20 June 2017

Getting used to it

It's the first morning of a new era here. We're making our best effort to get used to it.

Callie's food bowl has been taken over by Tasha now. That's sensible and the right thing to do. Tasha has also taken over Callie's beloved "tricky treat ball," which Callie showed her how to play with. It's a hard plastic ball that has a hole in it. You put some kibble or dog treats in it, and the dog learns to roll it around, making the occasional piece of kibble or a treat fall out. The dog gobbles that up, and rolls it around some more. Callie would play with it for the better part of an hour every morning. Tasha is actually better at it than Callie was. She has the ball emptied of treats pretty fast. Callie hardly ever emptied it out completely.

Callie yesterday morning, on her towel with her water bowl. She could no longer stand or walk.

I keep picturing Callie on our last walk and wondering why I didn't see any signs that she was suffering. I think she was. She had become sort of driven by our walks. She took them with purpose rather than as a fun activity. On that last walk, she walked behind me most of the way, keeping up, rather than running out in front of me.

A strange thing happened that morning that had never happened before. It almost feels like it was some kind of premonition, even though that sounds silly. After Callie and I had walked around the south side of the vineyard and through the little wooded area that Callie seemed to love to walk through, we continued along our regular path through rows of vines to the north side and then turned back toward home.

At a point on the edge of a kind of ravine — it's a dry creek except when we have heavy rains — and next to a line of trees a dead fawn lay on the path. I had never seen a dead deer in or around the vineyard before, but we had recently seen deer at this place several times. One morning a young deer suddenly jumped up out of a patch of tall grasses where it had been hiding, startling me and exciting Callie. Saturday morning, Callie actually saw fawn carcass — smelled it, probably — before I did. The poor thing looked to be in perfect condition, not mauled. It was very small, because the local deer, called "roe" deer, are much smaller than our North American deer. Callie sniffed the dead fawn carefully, almost tentatively, and I called her to leave it alone and follow me. She obeyed.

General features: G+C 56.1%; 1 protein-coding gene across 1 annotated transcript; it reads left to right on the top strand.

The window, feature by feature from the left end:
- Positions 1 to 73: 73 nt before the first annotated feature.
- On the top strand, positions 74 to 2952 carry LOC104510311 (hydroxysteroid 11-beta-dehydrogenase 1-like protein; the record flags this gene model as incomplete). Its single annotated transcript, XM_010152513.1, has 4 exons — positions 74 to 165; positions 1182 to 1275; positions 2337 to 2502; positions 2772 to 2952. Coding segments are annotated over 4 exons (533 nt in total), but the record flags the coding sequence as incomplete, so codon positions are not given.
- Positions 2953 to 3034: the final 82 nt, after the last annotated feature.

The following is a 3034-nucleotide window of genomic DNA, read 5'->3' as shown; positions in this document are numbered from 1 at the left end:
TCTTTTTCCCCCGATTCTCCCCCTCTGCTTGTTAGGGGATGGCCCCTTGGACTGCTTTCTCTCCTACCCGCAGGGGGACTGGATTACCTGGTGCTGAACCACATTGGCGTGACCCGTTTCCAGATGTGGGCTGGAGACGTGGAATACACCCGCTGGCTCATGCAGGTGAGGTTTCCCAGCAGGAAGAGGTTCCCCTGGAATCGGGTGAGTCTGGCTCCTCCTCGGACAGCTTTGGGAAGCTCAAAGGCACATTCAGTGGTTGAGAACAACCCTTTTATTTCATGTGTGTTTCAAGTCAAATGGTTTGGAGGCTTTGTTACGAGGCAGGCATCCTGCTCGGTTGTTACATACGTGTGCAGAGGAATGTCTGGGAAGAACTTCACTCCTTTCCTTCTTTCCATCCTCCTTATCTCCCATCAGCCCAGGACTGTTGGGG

When you know how much Callie loved to see and chase a deer, you know how ironic it is that on her last walk in the vineyard she saw one that couldn't run away. I wonder whether, if we had seen a live deer that morning, Callie would even have been able to chase it, given her aching back. As I said, she was moving at a slow pace, and that probably meant she was already feeling a lot of pain. There's no way to know, just as we will never know if there was a specific event that caused her disability last Saturday afternoon, or if the condition had just gradually progressed to the point where Callie could no longer ignore it or function.

Callie in September 2007, six months old. Look at that long tail.

The vet yesterday said that the nerve failure had progressed more rapidly than usual. She did tests that showed Callie had no feeling at all left in her back paws, and explained to us what she was doing. She said that when she gave Callie's paw pads a hard pinch, the dog's natural reaction would have been to turn her head and look to see what was causing the pain in her paw. Callie didn't react at all. Also, Callie peed on herself when we picked her up to put her in the car for the ride to the veterinary clinic, she peed again when we took her out of the car to carry her into the clinic, and she peed on the examining table as the vet started to touch her. Since she had no bladder control left, squeezing her as I picked her up made her pee. And her natural fear of the vet probably made her pee on the table.

No bladder or bowel control, the inability to stand up or walk... those were the symptoms we noticed. There was one that we thought about only after Callie was gone. She had stopped wagging her tail. She would always flap and slap her tail on the floor when she was lying down and we talked pretty to her. By Sunday, she no longer had control over the happy tail-wagging bahavior that we all love so much in our dogs.

32 comments:

  1. From what you’re saying, it seems Callie’s condition was irreversible. You made the right decision, however heartbreaking it was, to stop further pain for the poor dog.

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    1. I'm convinced the condition was irreversible after Callie became disabled, and before that we had no idea how serious the problem with her spinal column actually was. We thought she had slowed down due to age and, recently, hot weather, but it was probably pain that was bothering her. She went to sleep quietly yesterday and is in a better place now, no longer suffering.